While the Stark Street pothole crisis still threatened locally, I happened to pick up the March 19 issue of The New Yorker and turned to James Surowiecki’s “The Financial Page.” I’m a regular reader of the feature, for in a single page Surowiecki is usually able to do for the economy what Robert Frost suggested poetry does for the soul: “a momentary stay against confusion.” But this week I came out of Surowiecki’s “Great Expectations?” feeling like I had just hit a pothole. “One good sign,” Surowiecki argues [that the economy is improving], “is that Americans are buying new cars again.” But where will they drive them, as the country’s road and bridge infrastructure continues to deteriorate, potholes proliferate, and the price of gasoline again threatens to spike? The age of the average car on the street today, Surowiecki says, is at “an all-time high,” suggesting a “pent-up demand for new cars.” But surely the fact that Detroit finally started making better new cars at least in part helps explain the improved longevity of the used car.

But the number of households is not increasing, Surowiecki says, a bad sign, for young people can’t afford to move out on their own, but “when this trend reverses there will be a spike in demand, both for housing, especially rentals, and for all the stuff that you put in a house.” Thus the economic recovery relies on thoroughly anti-Thoreauvian principles, for what we need are fewer, more efficient new cars, improved mass transit of all kinds, smaller, more affordable and more efficient houses, and less stuff, not to mention freedom from oil dependencies. Meantime, the potential of rising rents and the consolidation of available rentals in the hands of a few speculators may conspire to throw both the young and old to and from combined households. And why would a young person want to add to student loan debt the absurd cost of a new car loan? And how will they qualify for home mortgages with increasingly stricter requirements, saddled with their student loans? And then I came across another article, this one pointing economic blame at the same young for their alleged entropic and torpid inactivities.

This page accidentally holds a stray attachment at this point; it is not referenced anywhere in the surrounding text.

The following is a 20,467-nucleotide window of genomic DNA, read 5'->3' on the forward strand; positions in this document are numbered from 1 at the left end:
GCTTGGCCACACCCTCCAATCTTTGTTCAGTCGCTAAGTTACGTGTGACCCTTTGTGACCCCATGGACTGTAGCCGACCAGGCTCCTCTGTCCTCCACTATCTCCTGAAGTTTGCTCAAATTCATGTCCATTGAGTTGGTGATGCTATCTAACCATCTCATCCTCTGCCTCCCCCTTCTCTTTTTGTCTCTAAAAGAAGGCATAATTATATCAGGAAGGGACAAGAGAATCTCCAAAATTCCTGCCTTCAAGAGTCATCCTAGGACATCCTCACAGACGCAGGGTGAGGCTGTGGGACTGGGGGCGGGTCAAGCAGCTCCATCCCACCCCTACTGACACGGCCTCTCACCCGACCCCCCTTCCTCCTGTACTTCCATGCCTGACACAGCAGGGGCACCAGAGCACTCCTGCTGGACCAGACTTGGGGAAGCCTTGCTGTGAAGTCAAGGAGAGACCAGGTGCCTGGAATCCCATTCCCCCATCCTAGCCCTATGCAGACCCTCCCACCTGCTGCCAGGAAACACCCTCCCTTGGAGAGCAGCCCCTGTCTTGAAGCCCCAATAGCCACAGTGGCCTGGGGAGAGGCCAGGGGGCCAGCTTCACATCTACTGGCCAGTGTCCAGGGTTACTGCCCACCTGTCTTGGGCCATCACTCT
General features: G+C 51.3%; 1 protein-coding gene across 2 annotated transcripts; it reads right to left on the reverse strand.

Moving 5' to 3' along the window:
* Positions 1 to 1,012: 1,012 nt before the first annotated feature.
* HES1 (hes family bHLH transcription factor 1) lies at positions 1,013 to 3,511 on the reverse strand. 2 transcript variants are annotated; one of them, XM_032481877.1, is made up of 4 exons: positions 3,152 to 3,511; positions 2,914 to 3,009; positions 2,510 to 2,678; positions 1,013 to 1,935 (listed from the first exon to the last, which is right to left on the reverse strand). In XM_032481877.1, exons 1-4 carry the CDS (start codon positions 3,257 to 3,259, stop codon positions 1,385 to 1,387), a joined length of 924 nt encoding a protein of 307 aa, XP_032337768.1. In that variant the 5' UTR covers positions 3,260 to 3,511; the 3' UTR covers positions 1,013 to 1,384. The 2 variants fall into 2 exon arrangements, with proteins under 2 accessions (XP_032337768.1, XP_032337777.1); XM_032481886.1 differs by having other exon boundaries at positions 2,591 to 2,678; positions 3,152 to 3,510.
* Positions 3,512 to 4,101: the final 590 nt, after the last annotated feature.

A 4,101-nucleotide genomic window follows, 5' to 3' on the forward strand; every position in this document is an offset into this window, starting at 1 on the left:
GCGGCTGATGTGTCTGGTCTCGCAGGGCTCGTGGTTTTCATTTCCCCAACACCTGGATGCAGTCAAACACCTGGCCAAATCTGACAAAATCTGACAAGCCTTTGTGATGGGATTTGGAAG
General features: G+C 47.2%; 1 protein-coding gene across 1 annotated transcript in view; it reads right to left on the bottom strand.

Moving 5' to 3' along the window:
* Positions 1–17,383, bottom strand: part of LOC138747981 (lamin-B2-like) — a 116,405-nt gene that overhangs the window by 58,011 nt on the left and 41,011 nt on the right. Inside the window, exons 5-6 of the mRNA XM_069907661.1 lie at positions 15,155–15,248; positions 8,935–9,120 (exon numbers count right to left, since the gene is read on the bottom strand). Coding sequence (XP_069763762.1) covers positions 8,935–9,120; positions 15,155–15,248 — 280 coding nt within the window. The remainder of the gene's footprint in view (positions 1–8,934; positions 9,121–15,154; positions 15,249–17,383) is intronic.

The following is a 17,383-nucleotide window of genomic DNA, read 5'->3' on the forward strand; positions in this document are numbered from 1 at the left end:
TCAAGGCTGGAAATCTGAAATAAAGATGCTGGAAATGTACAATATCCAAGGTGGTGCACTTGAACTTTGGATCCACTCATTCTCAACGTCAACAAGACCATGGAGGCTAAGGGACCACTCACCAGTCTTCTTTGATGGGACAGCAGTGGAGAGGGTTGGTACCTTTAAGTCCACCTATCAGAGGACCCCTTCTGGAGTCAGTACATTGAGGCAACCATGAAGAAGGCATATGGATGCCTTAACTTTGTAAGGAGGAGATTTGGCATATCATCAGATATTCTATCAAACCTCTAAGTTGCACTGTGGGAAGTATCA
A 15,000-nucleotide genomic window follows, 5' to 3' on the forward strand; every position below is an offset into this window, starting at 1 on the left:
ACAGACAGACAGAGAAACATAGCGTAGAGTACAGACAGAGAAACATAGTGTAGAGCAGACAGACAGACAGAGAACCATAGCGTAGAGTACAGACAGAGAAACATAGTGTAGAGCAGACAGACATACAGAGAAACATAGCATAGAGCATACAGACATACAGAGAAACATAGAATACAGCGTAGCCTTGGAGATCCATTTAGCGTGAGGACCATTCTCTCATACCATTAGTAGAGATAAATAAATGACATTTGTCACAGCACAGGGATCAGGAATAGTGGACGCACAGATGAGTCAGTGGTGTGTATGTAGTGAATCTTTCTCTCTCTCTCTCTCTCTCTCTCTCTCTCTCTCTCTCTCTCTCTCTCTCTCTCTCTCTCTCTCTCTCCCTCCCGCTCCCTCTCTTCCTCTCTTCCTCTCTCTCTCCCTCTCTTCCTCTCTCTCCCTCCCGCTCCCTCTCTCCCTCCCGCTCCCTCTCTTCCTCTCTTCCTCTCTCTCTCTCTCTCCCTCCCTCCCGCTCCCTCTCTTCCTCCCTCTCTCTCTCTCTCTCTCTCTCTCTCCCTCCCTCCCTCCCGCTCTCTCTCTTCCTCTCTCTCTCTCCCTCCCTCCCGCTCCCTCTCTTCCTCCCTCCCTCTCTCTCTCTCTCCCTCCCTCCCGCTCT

Over at the HBR Blog Network, I found Sarah Green “stewing all week about a logically sloppy op-ed in Sunday’s New York Times.” Amazingly, the op-ed Green refers to, titled “The Go No-Where Generation,” blames the continuing poor economy in part on young people’s staying home, even citing a downturn in driver licensure as evidence, when, as the Surowiecki article also suggests, what we need of our young people is early licensure for the commute from the new home to the de-benefitted new job to afford to fill the new car with ever more expensive gas and the new home with new stuff. I quickly saw why Green stewed, for the op-ed invokes Steinbeck’s Joads as the prototype of the flexibly mobile go-where-the-jobs-are independent American worker – as if they had a choice. Besides, I was also reminded of John Grisham’s semi-autobiographical novel, A Painted House. Set in Korea War era Arkansas, the story compares and contrasts the stay-at-home, determined but economically doomed cotton farmers with friends and relatives who move up north and find jobs in the automobile factories, and who return to visit driving outlandishly expensive new cars. The irony, not found in the novel, is that not too long ago, the descendants of those local defectors to the north could now be found returning to the south to find jobs in Texas and environs as their manufacturing jobs in the north disappeared.